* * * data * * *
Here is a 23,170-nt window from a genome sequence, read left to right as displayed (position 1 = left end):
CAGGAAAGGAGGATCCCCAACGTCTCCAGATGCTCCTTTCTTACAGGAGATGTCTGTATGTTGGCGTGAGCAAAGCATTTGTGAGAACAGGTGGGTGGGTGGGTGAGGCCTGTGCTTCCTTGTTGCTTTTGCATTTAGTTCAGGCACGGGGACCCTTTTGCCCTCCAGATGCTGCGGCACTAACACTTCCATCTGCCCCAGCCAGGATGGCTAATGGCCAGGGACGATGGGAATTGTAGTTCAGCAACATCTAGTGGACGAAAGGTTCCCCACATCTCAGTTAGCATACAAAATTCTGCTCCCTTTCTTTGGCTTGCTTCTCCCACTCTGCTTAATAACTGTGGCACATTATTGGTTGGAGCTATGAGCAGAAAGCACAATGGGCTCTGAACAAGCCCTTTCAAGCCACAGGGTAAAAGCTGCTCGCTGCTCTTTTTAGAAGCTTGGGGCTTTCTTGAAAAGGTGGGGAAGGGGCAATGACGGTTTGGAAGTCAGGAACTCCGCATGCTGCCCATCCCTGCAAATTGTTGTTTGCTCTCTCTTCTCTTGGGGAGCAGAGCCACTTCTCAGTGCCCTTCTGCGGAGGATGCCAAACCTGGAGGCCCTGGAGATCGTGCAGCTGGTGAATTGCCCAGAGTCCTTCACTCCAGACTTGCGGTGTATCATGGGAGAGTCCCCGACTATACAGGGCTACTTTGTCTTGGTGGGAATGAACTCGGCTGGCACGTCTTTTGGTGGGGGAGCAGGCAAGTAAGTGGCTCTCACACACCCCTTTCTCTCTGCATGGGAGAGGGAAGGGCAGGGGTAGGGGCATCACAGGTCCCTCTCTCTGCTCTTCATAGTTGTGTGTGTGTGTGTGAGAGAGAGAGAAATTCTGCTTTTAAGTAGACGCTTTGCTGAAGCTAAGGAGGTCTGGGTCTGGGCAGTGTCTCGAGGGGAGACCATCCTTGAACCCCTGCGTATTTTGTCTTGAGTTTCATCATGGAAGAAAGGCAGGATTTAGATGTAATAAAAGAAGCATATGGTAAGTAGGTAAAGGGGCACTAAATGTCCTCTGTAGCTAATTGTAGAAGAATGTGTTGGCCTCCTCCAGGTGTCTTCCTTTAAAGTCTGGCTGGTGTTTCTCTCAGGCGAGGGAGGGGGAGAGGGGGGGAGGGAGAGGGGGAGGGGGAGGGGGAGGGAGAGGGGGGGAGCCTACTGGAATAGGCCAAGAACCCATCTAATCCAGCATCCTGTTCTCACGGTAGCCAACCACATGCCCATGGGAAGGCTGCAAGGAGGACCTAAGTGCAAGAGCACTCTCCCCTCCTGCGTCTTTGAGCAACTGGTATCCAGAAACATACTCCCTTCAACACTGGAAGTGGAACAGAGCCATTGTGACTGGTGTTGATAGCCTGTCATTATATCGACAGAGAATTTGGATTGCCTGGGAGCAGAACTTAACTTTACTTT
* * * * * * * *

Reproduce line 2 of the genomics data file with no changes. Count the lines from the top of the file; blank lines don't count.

CAGGAAAGGAGGATCCCCAACGTCTCCAGATGCTCCTTTCTTACAGGAGATGTCTGTATGTTGGCGTGAGCAAAGCATTTGTGAGAACAGGTGGGTGGGTGGGTGAGGCCTGTGCTTCCTTGTTGCTTTTGCATTTAGTTCAGGCACGGGGACCCTTTTGCCCTCCAGATGCTGCGGCACTAACACTTCCATCTGCCCCAGCCAGGATGGCTAATGGCCAGGGACGATGGGAATTGTAGTTCAGCAACATCTAGTGGACGAAAGGTTCCCCACATCTCAGTTAGCATACAAAATTCTGCTCCCTTTCTTTGGCTTGCTTCTCCCACTCTGCTTAATAACTGTGGCACATTATTGGTTGGAGCTATGAGCAGAAAGCACAATGGGCTCTGAACAAGCCCTTTCAAGCCACAGGGTAAAAGCTGCTCGCTGCTCTTTTTAGAAGCTTGGGGCTTTCTTGAAAAGGTGGGGAAGGGGCAATGACGGTTTGGAAGTCAGGAACTCCGCATGCTGCCCATCCCTGCAAATTGTTGTTTGCTCTCTCTTCTCTTGGGGAGCAGAGCCACTTCTCAGTGCCCTTCTGCGGAGGATGCCAAACCTGGAGGCCCTGGAGATCGTGCAGCTGGTGAATTGCCCAGAGTCCTTCACTCCAGACTTGCGGTGTATCATGGGAGAGTCCCCGACTATACAGGGCTACTTTGTCTTGGTGGGAATGAACTCGGCTGGCACGTCTTTTGGTGGGGGAGCAGGCAAGTAAGTGGCTCTCACACACCCCTTTCTCTCTGCATGGGAGAGGGAAGGGCAGGGGTAGGGGCATCACAGGTCCCTCTCTCTGCTCTTCATAGTTGTGTGTGTGTGTGTGAGAGAGAGAGAAATTCTGCTTTTAAGTAGACGCTTTGCTGAAGCTAAGGAGGTCTGGGTCTGGGCAGTGTCTCGAGGGGAGACCATCCTTGAACCCCTGCGTATTTTGTCTTGAGTTTCATCATGGAAGAAAGGCAGGATTTAGATGTAATAAAAGAAGCATATGGTAAGTAGGTAAAGGGGCACTAAATGTCCTCTGTAGCTAATTGTAGAAGAATGTGTTGGCCTCCTCCAGGTGTCTTCCTTTAAAGTCTGGCTGGTGTTTCTCTCAGGCGAGGGAGGGGGAGAGGGGGGGAGGGAGAGGGGGAGGGGGAGGGGGAGGGAGAGGGGGGGAGCCTACTGGAATAGGCCAAGAACCCATCTAATCCAGCATCCTGTTCTCACGGTAGCCAACCACATGCCCATGGGAAGGCTGCAAGGAGGACCTAAGTGCAAGAGCACTCTCCCCTCCTGCGTCTTTGAGCAACTGGTATCCAGAAACATACTCCCTTCAACACTGGAAGTGGAACAGAGCCATTGTGACTGGTGTTGATAGCCTGTCATTATATCGACAGAGAATTTGGATTGCCTGGGAGCAGAACTTAACTTTACTTT